However based on reports from Microsoft it would appear that low latency audio applications were not considered in the Metro application model. See this blog post where Microsoft states that 100 msec was considered to be their goal for acceptable latency!
UPDATE: I have received confirmation from Microsoft that WASAPI exclusive mode is indeed supported even for Metro apps (via C++ only). This is great news since it means that Metro apps can in theory have low latency support just like desktop apps. If this is indeed as good as desktop mode, audio latency in Metro should be better than Android and potentially on par with IOS. Of course until we do some real world tests on Win8 tablets we won’t know for sure so stay tuned for future tests. See sidebar below for the full Microsoft quote on Exclusive mode.
- No low level support for low level driver models. e.g there appears to be no easy way to use the low latency Windows driver access that DAW users are accustomed to, such as ASIO or WDM kernel streaming, so access to custom USB or Firewire audio interfaces is questionable.
- There is no built in MIDI support for Metro applications in the current version of Windows. This is a major disadvantage for music apps. Hopefully in the near future Microsoft will rectify this problem.
UPDATE: I received word from Microsoft that although there is no MIDI support in Metro, that it was “high on their list”. So if we’re lucky we may see an update in this area. MIDI support for desktop Windows 8 applications should be identical to Windows 7.
- Microsoft has introduced a new Windows Store exclusively for selling Metro apps. However, only metro apps can be listed in the store and not desktop apps. Additionally you can only list app’s, not plugins, which could be hard for plugin vendors to sell Metro based plugins independently. Plugin’s need to be distributed on a per application basis.
WASAPI Exclusive Mode in Metro
Since Windows Vista, Windows has supported a low latency audio signal path using whats known as WASAPI Exclusive Mode. Similar to how WDM kernel streaming and ASIO drivers work this provides a low latency gateway to the audio device allowing music applications to stream audio in real time to the device driver. There were originally conflicting reports that Exclusive Mode was not supported in Windows 8 under Metro and that only shared mode would be supported. The alternative to this is WASAPI shared mode. However since shared mode uses the system mixer it incurs a high latency hit, making is unacceptable for real time music applications.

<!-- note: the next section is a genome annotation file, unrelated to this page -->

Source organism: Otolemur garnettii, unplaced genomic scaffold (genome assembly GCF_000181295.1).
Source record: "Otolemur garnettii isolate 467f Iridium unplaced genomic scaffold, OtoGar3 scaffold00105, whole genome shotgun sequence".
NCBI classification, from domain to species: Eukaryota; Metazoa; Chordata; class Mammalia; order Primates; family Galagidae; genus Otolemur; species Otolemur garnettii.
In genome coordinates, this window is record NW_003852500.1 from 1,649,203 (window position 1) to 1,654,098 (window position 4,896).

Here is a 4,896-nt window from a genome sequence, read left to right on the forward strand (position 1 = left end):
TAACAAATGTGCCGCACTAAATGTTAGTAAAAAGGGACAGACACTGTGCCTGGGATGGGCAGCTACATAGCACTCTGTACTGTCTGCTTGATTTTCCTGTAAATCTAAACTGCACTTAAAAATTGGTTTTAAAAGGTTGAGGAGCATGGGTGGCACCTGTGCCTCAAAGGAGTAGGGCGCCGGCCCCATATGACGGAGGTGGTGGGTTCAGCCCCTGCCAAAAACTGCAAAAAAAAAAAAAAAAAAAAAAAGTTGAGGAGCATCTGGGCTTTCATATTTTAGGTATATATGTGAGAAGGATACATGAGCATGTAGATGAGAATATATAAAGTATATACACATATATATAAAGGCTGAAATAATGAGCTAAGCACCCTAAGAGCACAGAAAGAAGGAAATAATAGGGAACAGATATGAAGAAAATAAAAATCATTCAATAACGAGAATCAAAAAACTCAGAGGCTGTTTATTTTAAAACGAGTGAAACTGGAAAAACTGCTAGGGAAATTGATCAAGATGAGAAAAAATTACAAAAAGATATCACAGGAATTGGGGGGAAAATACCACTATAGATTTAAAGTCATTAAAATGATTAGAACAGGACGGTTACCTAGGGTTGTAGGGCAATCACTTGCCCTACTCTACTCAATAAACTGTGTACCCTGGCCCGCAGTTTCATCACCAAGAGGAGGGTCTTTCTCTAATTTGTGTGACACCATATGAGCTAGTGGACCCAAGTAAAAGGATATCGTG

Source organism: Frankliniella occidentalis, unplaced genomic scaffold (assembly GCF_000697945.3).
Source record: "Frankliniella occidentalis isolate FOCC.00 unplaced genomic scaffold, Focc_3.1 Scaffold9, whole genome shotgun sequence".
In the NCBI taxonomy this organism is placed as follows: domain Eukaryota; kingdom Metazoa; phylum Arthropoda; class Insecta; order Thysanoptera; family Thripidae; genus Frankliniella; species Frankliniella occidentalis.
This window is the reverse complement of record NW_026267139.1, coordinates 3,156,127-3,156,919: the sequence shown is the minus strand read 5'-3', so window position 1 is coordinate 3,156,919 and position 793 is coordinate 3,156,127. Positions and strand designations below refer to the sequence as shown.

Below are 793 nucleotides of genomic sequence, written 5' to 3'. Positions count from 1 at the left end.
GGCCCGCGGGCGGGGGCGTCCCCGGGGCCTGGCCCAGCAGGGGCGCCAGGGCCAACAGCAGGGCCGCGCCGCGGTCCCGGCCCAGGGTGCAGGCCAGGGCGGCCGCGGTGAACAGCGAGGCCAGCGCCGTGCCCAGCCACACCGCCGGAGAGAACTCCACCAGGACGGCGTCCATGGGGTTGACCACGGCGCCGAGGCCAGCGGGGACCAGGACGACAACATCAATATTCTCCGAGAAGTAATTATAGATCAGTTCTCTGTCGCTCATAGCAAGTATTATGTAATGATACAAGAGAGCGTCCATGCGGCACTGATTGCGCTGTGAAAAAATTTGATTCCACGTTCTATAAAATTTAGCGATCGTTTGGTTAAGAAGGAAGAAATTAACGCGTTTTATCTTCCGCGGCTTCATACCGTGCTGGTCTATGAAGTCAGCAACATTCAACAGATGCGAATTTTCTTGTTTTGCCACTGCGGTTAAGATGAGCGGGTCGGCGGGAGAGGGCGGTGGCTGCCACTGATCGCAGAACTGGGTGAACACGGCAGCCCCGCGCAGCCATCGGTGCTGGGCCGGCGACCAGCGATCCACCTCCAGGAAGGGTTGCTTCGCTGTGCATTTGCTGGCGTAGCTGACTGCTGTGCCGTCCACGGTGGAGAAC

I have since received information from Microsoft that this is not the case in Windows 8 and that Metro applications have identical access to WASAPI exclusive mode as do desktop apps. Here is a direct quote from Microsoft on this topic sharing the technical details:
Exclusive mode works the same in Windows 8 as it does in Windows 7.
If you set AUDCLNT_SHAREMODE_EXCLUSIVE you bypass the system mixer and get exclusive access to the audio endpoint. For example, there is low latency audio available in Metro. However, you will only be able to access it by writing to WASAPI, which is exposed to Metro applications.
The good news is that despite some of the above limitations in Metro, which are not particularly conducive to music software applications, there has fortunately been no regression in how desktop applications work. Desktop apps still have access to low level audio and can communicate with drivers at a low level to get low latency performance. There are no changes to how drivers work as far as desktop applications go, so its very likely that your Windows 7 drivers will work on Windows 8 without modification. (unless the driver installation prevents it)
Windows 8 ships with 3 SKU’s, Windows 8, Windows 8 Pro and Windows RT. Windows 8 is the standard version and Pro is the advanced version that includes some extras like drive encryption, virtualization, and remote desktop hosting. In both cases, 32-bit and 64-bit versions will be offered.
Windows RT applies to ARM based processors only and only ships with tablet hardware and with a few Microsoft preinstalled microsoft desktop apps.
Microsoft’s recently announced Microsoft Surface, a Win8 tablet that is designed and sold by Microsoft. Surface will be available in a Windows RT version that runs on an ARM processor as well as a Pro version that runs on an Intel processor. The difference between the pro and RT version is especially important if you are considering a Win8 tablet, since the Windows RT version will not allow you to load desktop applications of your choosing. Only the bundled Microsoft Office apps are desktop apps in Windows RT. The Pro version looks compelling since its essentially an Ultrabook class PC containing an Ivy Bridge Core i5 processor, USB 3.0 ports, 64/128GB of storage and 1080p from a 10.6-inch ClearType display. If the system is as good as it seems on paper, this could be the most powerful tablet based solution for music production today. It should be able to run most desktop apps with ease and will be compatible with external USB audio interfaces as well.